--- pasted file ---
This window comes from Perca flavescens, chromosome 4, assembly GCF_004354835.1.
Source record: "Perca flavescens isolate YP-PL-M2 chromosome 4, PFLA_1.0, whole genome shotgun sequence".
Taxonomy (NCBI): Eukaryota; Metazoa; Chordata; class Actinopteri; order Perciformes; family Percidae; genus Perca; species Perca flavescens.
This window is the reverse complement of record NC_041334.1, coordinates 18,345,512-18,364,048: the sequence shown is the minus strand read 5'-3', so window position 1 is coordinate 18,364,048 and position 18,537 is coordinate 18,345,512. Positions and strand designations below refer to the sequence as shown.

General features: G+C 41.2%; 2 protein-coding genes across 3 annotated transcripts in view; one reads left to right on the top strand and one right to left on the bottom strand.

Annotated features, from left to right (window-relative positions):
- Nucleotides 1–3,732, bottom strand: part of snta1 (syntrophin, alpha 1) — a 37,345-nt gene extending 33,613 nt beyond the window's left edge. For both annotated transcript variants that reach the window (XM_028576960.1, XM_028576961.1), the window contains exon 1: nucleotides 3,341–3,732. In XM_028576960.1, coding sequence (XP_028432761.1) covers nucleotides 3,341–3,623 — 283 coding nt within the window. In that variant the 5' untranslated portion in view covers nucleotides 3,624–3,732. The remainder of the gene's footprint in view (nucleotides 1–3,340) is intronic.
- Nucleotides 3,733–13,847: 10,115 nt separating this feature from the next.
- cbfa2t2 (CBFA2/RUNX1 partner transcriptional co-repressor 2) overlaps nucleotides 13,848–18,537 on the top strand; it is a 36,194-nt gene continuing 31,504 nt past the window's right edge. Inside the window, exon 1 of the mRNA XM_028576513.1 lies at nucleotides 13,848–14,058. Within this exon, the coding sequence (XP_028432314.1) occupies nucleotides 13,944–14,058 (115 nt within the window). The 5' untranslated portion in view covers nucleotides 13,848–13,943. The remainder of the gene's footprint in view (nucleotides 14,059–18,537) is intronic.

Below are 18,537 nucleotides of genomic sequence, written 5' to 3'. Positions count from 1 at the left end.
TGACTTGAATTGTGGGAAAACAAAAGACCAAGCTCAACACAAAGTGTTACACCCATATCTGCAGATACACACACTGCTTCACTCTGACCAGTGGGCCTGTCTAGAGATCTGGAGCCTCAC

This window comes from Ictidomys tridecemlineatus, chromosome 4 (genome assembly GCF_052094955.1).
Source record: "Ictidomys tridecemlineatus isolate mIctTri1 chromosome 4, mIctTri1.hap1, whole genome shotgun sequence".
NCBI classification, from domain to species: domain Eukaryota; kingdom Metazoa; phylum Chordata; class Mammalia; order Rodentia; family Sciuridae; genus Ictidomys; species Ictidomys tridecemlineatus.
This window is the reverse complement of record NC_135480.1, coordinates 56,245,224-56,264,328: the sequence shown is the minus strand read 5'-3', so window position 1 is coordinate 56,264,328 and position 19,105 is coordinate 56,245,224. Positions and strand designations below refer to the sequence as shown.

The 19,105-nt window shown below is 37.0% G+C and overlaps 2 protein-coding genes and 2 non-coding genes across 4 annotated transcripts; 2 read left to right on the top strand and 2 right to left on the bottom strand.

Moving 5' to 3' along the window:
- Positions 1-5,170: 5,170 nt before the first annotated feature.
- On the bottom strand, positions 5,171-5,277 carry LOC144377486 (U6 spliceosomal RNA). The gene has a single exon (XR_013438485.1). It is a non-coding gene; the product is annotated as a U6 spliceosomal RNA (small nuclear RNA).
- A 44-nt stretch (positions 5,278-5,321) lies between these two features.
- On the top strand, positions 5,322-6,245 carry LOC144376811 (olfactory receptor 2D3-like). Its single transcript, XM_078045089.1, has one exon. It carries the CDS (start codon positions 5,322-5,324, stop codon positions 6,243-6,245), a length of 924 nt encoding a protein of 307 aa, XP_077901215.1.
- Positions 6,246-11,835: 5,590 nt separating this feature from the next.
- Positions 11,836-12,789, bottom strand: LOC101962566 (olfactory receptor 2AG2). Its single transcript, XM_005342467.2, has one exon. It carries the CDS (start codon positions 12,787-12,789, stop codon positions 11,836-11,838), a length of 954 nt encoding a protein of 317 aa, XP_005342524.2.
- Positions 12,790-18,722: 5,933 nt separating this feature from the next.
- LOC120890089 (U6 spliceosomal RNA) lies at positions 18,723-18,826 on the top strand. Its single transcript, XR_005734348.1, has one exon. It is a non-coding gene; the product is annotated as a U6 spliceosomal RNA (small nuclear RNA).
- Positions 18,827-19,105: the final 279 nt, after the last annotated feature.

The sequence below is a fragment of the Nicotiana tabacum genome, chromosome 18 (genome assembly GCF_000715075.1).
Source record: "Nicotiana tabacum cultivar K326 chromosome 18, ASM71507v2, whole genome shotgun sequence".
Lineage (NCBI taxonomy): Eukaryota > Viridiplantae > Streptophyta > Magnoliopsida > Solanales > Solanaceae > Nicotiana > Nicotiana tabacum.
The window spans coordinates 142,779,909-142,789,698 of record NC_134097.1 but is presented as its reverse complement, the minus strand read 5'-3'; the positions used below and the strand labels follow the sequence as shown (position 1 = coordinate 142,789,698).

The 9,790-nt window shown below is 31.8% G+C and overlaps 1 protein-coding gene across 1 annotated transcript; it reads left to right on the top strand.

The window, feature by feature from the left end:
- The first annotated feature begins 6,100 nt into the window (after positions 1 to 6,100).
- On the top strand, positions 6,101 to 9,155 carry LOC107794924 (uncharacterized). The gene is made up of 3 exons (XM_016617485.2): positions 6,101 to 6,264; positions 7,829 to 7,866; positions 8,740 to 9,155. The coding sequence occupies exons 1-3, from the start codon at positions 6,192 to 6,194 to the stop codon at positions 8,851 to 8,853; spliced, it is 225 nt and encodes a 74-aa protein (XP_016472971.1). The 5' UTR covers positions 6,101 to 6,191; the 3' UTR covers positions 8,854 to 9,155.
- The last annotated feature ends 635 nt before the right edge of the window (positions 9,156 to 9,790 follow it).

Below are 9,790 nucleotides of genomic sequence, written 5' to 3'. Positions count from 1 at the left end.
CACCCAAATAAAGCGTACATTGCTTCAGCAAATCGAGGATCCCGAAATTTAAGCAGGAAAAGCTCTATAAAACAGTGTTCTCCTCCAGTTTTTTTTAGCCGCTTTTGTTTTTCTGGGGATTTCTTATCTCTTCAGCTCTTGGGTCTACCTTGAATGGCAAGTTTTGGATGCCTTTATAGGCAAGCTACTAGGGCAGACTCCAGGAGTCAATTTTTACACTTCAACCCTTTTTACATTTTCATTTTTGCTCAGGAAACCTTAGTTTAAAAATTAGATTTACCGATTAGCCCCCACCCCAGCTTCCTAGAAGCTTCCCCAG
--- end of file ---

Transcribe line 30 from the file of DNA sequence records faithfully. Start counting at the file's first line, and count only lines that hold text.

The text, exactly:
The window spans coordinates 142,779,909-142,789,698 of record NC_134097.1 but is presented as its reverse complement, the minus strand read 5'-3'; the positions used below and the strand labels follow the sequence as shown (position 1 = coordinate 142,789,698).